Evolution of yoga - Page 2

Bay Area innovators take this timeless practice in new directions

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Jen Healy (right) holds a pose in an aerial yoga swing inside the Quantum Playground.

I met Amsterdam through the YinYoga classes that she teaches at Yoga Tree, classes that involve holding postures for extended periods of time — from a few minutes up to a half-hour — which can open up both joints and deep emotions as practioners breathe through their resistance.

But Amsterdam says that YinYoga is just part of InnerYoga, which involves active and passive poses, meditation, and teachings and exercises designed to connect yoga with a mindful approach to life. Its four foundations are "awareness, kindness, breath, and ease."

"I'm teaching people self-care practices both on the mat and off the mat," Amsterdam said.

That idea was the basis for OTM, which is "in the business of creating leaders and helping leaders connect to their passions," says Rebecca Rogers, who splits her professional time between teaching yoga and working for OTM on its seva fundraising campaigns.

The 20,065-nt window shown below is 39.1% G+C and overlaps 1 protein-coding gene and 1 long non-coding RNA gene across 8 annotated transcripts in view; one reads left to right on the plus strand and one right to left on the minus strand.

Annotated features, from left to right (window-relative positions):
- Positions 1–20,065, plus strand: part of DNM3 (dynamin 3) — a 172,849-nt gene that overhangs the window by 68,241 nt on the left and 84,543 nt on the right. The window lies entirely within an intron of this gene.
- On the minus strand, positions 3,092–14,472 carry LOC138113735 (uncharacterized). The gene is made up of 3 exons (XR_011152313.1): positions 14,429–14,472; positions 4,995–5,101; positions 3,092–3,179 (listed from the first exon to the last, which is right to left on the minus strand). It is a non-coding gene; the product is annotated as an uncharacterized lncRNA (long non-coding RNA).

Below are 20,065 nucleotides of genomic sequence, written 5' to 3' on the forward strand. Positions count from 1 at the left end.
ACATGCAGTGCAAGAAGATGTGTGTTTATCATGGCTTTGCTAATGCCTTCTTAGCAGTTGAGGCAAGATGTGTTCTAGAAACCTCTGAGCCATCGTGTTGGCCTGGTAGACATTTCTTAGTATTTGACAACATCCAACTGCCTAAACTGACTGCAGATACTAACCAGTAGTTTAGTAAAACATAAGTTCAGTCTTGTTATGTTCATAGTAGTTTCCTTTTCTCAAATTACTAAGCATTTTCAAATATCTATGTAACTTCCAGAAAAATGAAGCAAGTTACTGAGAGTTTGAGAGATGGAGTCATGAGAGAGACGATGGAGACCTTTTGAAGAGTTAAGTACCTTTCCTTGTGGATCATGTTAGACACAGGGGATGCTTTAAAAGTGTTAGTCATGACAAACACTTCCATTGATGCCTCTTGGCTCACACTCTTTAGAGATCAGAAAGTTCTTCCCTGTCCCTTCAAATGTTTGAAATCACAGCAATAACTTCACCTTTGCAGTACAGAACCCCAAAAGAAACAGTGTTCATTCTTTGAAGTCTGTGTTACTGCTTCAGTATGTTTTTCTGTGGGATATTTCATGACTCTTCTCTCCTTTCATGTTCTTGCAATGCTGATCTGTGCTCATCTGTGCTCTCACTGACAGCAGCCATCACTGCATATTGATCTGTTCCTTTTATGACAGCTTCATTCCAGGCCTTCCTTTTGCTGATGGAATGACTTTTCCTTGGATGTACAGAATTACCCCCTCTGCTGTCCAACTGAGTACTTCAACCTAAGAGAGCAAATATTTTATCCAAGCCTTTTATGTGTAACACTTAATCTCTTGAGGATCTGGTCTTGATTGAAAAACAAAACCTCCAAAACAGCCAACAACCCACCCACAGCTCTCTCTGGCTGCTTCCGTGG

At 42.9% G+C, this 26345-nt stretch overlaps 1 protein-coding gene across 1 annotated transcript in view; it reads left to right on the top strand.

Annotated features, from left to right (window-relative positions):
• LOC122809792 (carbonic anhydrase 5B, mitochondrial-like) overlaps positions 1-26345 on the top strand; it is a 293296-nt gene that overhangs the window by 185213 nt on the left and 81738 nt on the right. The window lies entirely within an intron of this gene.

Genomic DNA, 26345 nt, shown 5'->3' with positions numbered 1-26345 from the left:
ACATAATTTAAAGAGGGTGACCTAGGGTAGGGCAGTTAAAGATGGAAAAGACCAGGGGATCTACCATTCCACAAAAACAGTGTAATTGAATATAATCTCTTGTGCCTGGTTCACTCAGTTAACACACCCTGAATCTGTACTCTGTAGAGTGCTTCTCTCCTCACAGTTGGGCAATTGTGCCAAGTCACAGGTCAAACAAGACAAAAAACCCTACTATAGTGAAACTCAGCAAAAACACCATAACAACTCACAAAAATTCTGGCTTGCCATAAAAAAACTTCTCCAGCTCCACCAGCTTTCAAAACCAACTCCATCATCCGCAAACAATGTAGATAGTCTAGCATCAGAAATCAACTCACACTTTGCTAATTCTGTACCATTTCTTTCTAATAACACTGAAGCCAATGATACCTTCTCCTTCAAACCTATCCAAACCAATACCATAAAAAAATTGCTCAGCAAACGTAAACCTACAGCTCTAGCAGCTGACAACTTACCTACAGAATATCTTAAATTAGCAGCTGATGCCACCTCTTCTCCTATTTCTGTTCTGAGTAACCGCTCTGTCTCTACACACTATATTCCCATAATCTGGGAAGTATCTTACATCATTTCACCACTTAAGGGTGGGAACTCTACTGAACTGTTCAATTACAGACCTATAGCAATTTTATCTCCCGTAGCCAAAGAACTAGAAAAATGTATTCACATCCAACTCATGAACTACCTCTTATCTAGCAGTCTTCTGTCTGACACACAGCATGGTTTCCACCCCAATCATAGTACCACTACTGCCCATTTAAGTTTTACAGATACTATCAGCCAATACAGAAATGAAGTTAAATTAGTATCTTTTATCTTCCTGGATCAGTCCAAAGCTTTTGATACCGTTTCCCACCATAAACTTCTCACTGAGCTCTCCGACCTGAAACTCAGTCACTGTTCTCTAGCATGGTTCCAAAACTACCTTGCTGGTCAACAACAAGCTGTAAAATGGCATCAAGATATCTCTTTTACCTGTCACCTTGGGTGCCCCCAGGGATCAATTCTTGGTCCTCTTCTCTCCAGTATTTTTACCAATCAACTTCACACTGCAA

"When you slow things down, you have more time to make choices," Rogers said, describing the notion of mindfulness that yoga helps create. "A big part of mindfulness is the ability to tune into the world."

That bridge between the yoga and political worlds will be tested this year as yogini and renowned author Marianne Williamson runs for Congress in Southern California, promoting mindfulness, a campaign that OTM's Yoga Votes project is supporting.

Between the connections to self and to the world, AcroYoga is a hybrid of yoga, acrobatics, and Thai massage, a fluid practice where partners use one another for pressure or as a plaform for poses.

"I don't think there's enough safe touch in the world, so AcroYoga allows that," says Tyler Blank, who discovered the practice in 2004 and became one of its first certified teachers.

Later, in Hawaii, Blank discovered the concept of ecstatic dance — with its "contact improv" techniques that are similar to AcroYoga — and brought it to the Bay Area, where its twice-weekly events in Oakland have grown in popularity.

"I realized we could take partner yoga and start to dance with it very slowly," Blank said. "I think yoga is evolving into dance."

However yoga evolves, the Bay Area is likely to be at the center of that process.

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